Let’s Talk

It being Election Day in this continually polarizing political season, I find myself struggling once again to understand just for whom I was to cast my ballot. In my effort to better understand just who I might align with regarding important issues, my wife sent me one of those online quizzes that is supposed to “help” you figure out which candidate best fits.

So, I filled it out, only to find that I was mostly split down the middle between the two primary candidates. In my attempt to express this frustration of wondering what to do for so many of us who find ourselves in a similar situation, I went to social media. First mistake.

But my mistake led to a better understanding of just why we find ourselves where we are as a country. People will continue to point blame at certain things, but I think I’ve discovered three major things based on this experience.

1. We don’t read well.

I can’t even begin to express how many times that I have put something out on social media and it’s gone south, not because I was insensitive or unthinking, but because people failed to read. We are saturated with information. It comes at us a thousand miles a minute and we don’t know how best to try to process it all. In our effort to do so, we simply scan things and do cursory readings rather than taking the time to really read things.

I am 100% guilty of this. I do it with news. I do it with emails. I do it with mail. I do it with pretty much everything, and I can tell you that I have been burned by it before. I am learning to get better, but in order to get better, I need to understand my own limitations. What am I capable of processing well.

It’s a lesson that most of us probably learned at one time or another when we were in grade school, middle school, or high school. Make sure to read the complete question on your test so as not to misunderstand. Somehow, what we learned back then did not stick.

2. We talk past each other.

Maybe you have found yourself in a situation with a person where no matter how hard you try to reason with them, they continue to say the same things over and over again. While I haven’t witnessed this in a physical conversation, I have been witness to plenty of it online. People have their issues to defend and instead of entering into dialogue and trying to hear and understand the other’s perspective, they simply wait for the other person to take a breath so that they can get in their shots.

We don’t read well and we don’t listen well. If we enter into a conversation and we feel that while the other person is speaking we are simply thinking of the next thing to say, we probably aren’t dialoguing well. While it’s cheesy and cliche, there is something to be said about the old adage that we have been given two ears and one mouth so we should therefore listen twice as much as we talk.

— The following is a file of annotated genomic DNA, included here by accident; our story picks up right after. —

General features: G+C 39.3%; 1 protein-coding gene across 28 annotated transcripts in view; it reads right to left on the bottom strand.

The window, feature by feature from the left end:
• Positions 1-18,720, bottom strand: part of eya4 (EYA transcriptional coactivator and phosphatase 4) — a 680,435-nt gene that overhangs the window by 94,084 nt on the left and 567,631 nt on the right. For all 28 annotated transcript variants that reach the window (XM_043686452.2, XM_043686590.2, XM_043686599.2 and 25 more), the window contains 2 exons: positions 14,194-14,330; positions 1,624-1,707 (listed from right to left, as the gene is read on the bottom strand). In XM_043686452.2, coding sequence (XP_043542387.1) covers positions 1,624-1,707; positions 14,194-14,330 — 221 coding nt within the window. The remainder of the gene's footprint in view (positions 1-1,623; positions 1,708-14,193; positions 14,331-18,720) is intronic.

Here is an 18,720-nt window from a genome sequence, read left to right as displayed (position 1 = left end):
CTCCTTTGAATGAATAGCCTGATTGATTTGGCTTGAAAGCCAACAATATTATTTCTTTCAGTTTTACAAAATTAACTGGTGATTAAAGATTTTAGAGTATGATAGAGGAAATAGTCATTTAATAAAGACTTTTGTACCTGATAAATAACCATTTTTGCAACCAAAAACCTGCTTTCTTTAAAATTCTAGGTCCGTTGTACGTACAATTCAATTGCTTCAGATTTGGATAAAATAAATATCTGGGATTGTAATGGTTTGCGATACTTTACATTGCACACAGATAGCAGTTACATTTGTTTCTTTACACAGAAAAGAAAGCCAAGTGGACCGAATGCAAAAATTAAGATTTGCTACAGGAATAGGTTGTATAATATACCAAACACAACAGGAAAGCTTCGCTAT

3. The church should show the way.

Over the past few years, I have been a part of conversations with others who follow Christ as to whether or not the word “evangelical” should be excised from our vocabulary. It has been abused and misused and I think the original meaning has been lost on those who have idolized positions, issues, candidates, and a political system that is flawed.

God made it clear to the Israelites early on in their history that a king would not be the answer they were looking for. He told them just what a king would do and how a king would lead them. They were supposed to be a nation that was led by God. Instead, they chose to be like all the other nations around them and have a king. The rest is history, and we can see the result as we read through the Old Testament and see king after king disappoint, fail, and abuse their own people.

While Jesus was political, he was not a politician. He also understood that politics is a system in which we need to operate, not a system of salvation. Too many within the church have looked at the current system of government as a means of salvation from all the “bad people” in the world.

The church should not be led by anxiety and worry. Instead, we should show that our hope is in Christ. We should be leading the way to show that we do not believe that a political party will somehow save us but that we have only one savior, one who did not fit well into the systems of man either.

I don’t know what the outcome of today’s election will be. I can’t say that I have a specific outcome that I am hoping for either. But I do know that it is my responsibility as a follower of Christ, to be focused on a kingdom that is not of this world. That does not mean that I don’t care about what happens here, because I do. It simply means that when things look bleak, when they don’t go the way that I want them to, when I feel hopeless, I need to refocus my hope on the only one who can hold that hope. It is not a political party, system, or candidate, it is the one king who will not falter or fail.

 

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2 thoughts on “Let’s Talk

  1. I read and I listened twice and I still don’t know who to vote for…just kidding, I know who I’m reluctantly voting for…well written Jon.

    Mike Mathes, D.C.

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